Practicing Peace

Anthony Ray Hinton


“I have too much to live for to allow a bunch of cowards to take my joy. I refuse to give them my joy.”

- Anthony Ray Hinton

Happy April!

Between the coming of Easter and return of spring, I hope this month is brimming with joy and hope for you all! We each have so much to be grateful for: cherry blossoms lining the Schuylkill River Trail (hello there, beautiful Philly!), warmer weather, and you can fill in the rest. The point here is that joy may be ever-present because joy is a choice. Life is messy and often painful, but joy is experienced in the wide valley of these challenges and not, as many would have it, in their absence.

Last week I had the great fortune (and I really cannot stress GREAT enough) of attending a speech delivered by Mr. Anthony Ray Hinton. For those of you who do not know about Anthony, let me attempt to fill you in on some of the pivotal moments of his life:

  • At the age of 29, Anthony was arrested in Alabama and charged with, “two capital murders based solely on the assertion that a revolver taken from his mother’s home was the gun used in both murders and in a third uncharged crime” (Equal Justice Initiative).

  • Although an overwhelming amount of evidence proved Anthony’s innocence, he would spend 27 years on Alabama’s death row for no reason other than being a black man without the resources to hire a proper attorney.

  • Anthony spent his first 3 years on death row completely silent - angry at the society and justice system that had failed him, angry with God, and disinterested in using a voice that couldn’t save him from this verdict.

  • After those first 3 years passed, Anthony experienced the wisest of all revelations that while Alabama had stripped him of his liberties to walk about as a free man, the state could not dictate how he would endure his sentence as an imprisoned man - he could choose to love, forgive, or to imagine himself enjoying tea with the Queen of England as he saw fit. These choices still belonged to him.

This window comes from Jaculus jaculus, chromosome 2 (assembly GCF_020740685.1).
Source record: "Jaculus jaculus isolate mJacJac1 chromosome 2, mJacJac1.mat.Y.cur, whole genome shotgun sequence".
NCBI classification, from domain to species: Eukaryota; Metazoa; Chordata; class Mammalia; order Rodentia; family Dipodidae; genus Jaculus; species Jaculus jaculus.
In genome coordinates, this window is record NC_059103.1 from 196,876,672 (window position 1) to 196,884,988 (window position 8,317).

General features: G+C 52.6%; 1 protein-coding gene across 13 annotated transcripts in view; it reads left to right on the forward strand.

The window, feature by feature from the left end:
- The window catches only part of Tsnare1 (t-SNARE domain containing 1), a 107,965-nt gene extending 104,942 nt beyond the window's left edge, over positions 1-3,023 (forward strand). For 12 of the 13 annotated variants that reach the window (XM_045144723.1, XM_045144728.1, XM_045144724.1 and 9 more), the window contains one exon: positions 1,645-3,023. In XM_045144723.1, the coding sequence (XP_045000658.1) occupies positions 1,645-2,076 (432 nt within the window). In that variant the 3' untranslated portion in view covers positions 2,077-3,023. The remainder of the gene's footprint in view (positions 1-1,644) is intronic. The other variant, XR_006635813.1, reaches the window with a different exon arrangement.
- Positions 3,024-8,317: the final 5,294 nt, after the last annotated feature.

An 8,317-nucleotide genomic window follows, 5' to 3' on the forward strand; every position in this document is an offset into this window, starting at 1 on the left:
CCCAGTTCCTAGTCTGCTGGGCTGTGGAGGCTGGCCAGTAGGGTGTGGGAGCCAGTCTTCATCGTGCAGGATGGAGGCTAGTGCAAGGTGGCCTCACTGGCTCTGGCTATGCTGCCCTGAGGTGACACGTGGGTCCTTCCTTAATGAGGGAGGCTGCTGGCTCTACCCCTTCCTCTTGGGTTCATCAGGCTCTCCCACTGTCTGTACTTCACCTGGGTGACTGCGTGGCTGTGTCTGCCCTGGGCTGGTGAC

• Following his release, Anthony published a book called The Sun Does Shine. The pages of his book reveal more about his experiences on the row, navigating the criminal justice system, and ultimately his insights through those many years.

I apologize for sharing this post later than the biweekly precedent I’ve set - but I am still mulling over everything that Anthony shared with the congregation last week. The thought of spending 27 years on death row - and for crimes he was innocent of - is incomprehensible. More than that, I am still dumbstruck by the kind of internal strength Anthony possesses to withstand that torture and speak of joy!

Sure, this blog is supposed to be about peace - but joy, hope and peace are not so distinct from one another. Wherever one persists, it seems as though it is a matter of time before the others are invited onto the same stage. So what, then, do the rest of us gain from this prolific man’s message about joy? Let me share just one more citation from his book before I wrap this post up:

What do you say to a person who is going to their death? Normally, we would just say, ‘Hang in there, keep your hope up,’ because there is hope until the very last second.

You can choose hope. You can choose joy. And for the love of Saint Rita, you can choose peace! These graces are at the ready for all who desire them, only they may not present themselves in the faces or circumstances you expect. Instead of praying to God in supplication for those gifts (though please, continue to pray for them!), have you considered asking where they may already exist? Ask and then open your eyes to the majesty around you.

Peace to you.

Kelsey Rode, Saint Rita Shrine Office Administrator


"Woman with my Sleeves Rolled Up"

I saw the suffering and I let myself feel it...I saw the injustice and was compelled to do something about it. I changed from being a nun who only prayed for the suffering world to a woman with my sleeves rolled up, living my prayer.

Hello there, peacemakers and friends!

How are you today? Lent begins this week, ushering in my favorite season in the liturgical year. Not that the rest of the year isn’t sacred in other ways, but the Lenten Season prepares us for the entire basis of our faith, hope, and redemption: the Passion and Resurrection of our Lord and Savior Jesus Christ. Everything that we believe in and how we worship God relies upon this holy time.